State Legislative Update
Prepared by Department of State Legislative and Regulatory Affairs
AVMA Communications Division
September 15, 2014
Labor Day usually signifies the end of summer, the beginning of fall, and in an election year such as 2014, the traditional start of the campaign season. Meanwhile, several important bills related to veterinary medicine were signed into law recently:
- California AB 1597 requires that horses brought into the state must be accompanied by a certificate of health from the state of origin and in most cases, verification that the animal has been tested in the last 12 months for equine infectious anemia.
- Massachusetts SB 2345 makes the state the 28th to require a veterinarian to report suspected animal cruelty observed in the normal course of business. The bill provides immunity from civil or criminal liability for good-faith reporting. The final version of the legislation creates a task force to review animal cruelty laws and increases fines and prison sentences for malicious killing, injury or cruelty to animals. However, the bill does not include provisions sought by some lawmakers calling for an animal-abuse hotline and creating an animal-abuse registry.
- New York SB 2742 and AB 8867 include treatment of dental conditions in the definition of veterinary medicine but exclude floating of equine teeth. The legislation was made necessary by a 2009 court decision ruling that horse dentistry is a common practice that does not require certification or licensing in the absence of a specific legislative provision.
- New York SB 6903 and AB 9004 limit direct contact between the public and big cats, including taking photographs without a permanent physical barrier. This legislation is partly a result of so-called "tiger selfies," with individuals posting photos on social media or dating websites of themselves with dangerous animals. Similar laws are already on the books in several states including Kansas, where a 17-year-old girl was killed in 2005 while posing with a tiger for her senior photos.
Officials in King County, Washington, are dropping pursuit of an ordinance that would require veterinarians to submit client information each time a rabies vaccine is administered to a dog or cat. Instead, a cooperative program will be developed to allow veterinarians to voluntarily promote the purchase of pet licenses. A concerted effort by pet owners and the state and local veterinary associations sent a strong message to King County government officials that forcing veterinarians to report their clients is the wrong way to increase pet licensing. Nearly 8,000 signatures of concerned pet owners and members of the veterinary profession were delivered to King County offices in opposition to the proposals, combined with nearly 900 supporters who signed a change.org petition entitled, "Don't make veterinarians rat out their clients."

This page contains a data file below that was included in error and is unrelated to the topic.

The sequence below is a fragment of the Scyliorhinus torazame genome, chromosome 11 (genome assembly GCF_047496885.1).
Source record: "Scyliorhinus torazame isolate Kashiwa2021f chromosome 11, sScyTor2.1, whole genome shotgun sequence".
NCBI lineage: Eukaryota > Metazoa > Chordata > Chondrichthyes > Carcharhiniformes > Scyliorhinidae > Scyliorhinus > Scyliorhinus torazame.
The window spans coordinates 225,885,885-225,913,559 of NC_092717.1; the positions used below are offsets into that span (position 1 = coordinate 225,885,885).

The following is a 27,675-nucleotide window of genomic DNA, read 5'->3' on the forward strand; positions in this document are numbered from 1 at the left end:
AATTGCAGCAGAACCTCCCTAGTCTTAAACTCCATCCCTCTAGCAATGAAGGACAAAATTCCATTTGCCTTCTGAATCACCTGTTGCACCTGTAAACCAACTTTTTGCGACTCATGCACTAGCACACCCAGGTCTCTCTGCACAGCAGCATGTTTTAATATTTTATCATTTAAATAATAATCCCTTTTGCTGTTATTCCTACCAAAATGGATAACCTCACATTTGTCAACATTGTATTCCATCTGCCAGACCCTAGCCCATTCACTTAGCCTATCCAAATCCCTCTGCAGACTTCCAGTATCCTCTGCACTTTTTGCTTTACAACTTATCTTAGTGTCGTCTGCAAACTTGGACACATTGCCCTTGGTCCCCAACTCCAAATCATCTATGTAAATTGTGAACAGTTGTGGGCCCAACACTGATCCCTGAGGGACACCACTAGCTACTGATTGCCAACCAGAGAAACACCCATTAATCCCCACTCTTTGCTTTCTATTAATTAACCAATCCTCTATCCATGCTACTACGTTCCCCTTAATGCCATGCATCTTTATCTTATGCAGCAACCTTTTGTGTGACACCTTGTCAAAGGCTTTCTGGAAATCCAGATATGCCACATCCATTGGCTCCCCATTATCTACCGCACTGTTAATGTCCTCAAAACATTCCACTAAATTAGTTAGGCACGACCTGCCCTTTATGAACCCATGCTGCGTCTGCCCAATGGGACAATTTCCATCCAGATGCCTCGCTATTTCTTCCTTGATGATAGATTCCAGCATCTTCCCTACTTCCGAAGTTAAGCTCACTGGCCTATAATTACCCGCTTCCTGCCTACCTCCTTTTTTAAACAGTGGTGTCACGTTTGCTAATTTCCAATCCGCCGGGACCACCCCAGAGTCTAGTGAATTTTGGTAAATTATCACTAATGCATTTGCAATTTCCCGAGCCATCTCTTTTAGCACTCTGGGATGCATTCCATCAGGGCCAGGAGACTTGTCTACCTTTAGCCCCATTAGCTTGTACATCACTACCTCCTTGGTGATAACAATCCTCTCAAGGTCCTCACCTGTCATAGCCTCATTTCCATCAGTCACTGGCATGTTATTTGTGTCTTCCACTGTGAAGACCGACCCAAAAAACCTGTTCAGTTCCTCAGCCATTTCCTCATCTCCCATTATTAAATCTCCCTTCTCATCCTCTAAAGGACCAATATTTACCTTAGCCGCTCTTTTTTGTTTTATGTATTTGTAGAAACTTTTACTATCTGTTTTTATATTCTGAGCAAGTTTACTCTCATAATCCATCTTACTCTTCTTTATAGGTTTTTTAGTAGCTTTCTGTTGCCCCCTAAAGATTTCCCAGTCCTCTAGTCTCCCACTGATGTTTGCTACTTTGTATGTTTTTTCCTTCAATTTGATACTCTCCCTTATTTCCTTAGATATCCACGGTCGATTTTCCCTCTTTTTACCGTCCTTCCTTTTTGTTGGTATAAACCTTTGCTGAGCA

The Oregon Supreme Court issued two decisions that will make it easier to prosecute animal cruelty cases. In State v. Nix the court ruled that a person convicted of starving 20 horses and goats on his property could be sentenced on 20 different counts, not just on one count of second-degree animal neglect. This could result in longer jail sentences and make it more difficult for defendants to expunge such convictions from their criminal records later. In State v. Fessenden, the court found that a sheriff's deputy was legally justified in rushing onto a pasture to get medical help for a clearly malnourished horse. The state's high court ruled that the deputy, who thought the horse was in immediate danger of falling and dying, did not need a warrant to step onto private property and get the animal to a veterinarian. In this case, the court stated that while animals are still defined by law as "property," the deputy did not violate the constitutional search and seizure rights of the two owners because exigent circumstances existed requiring swift action to prevent harm to people or to property. The deputy had estimated it would take four to eight hours to obtain the warrant, which would likely be too late to save the horse.
AVMA at National Conference of State Legislatures
On Aug. 19-22, AVMA exhibited at the National Conference of State Legislatures' 40th annual Legislative Summit at the Minneapolis Convention Center. Approximately 5,000 state legislators and legislative staffers attended the meeting to exchange information and gain knowledge to take back to their respective states. As has been the case for the past 12 years, the AVMA had a booth in the exhibit hall and significant interaction with legislators and legislative staff on many veterinary-related issues. The goal of the booth was to help educate legislators and staff on public policy that affects the profession and promote the AVMA and state VMAs as vital sources of information when these topics are considered in legislatures.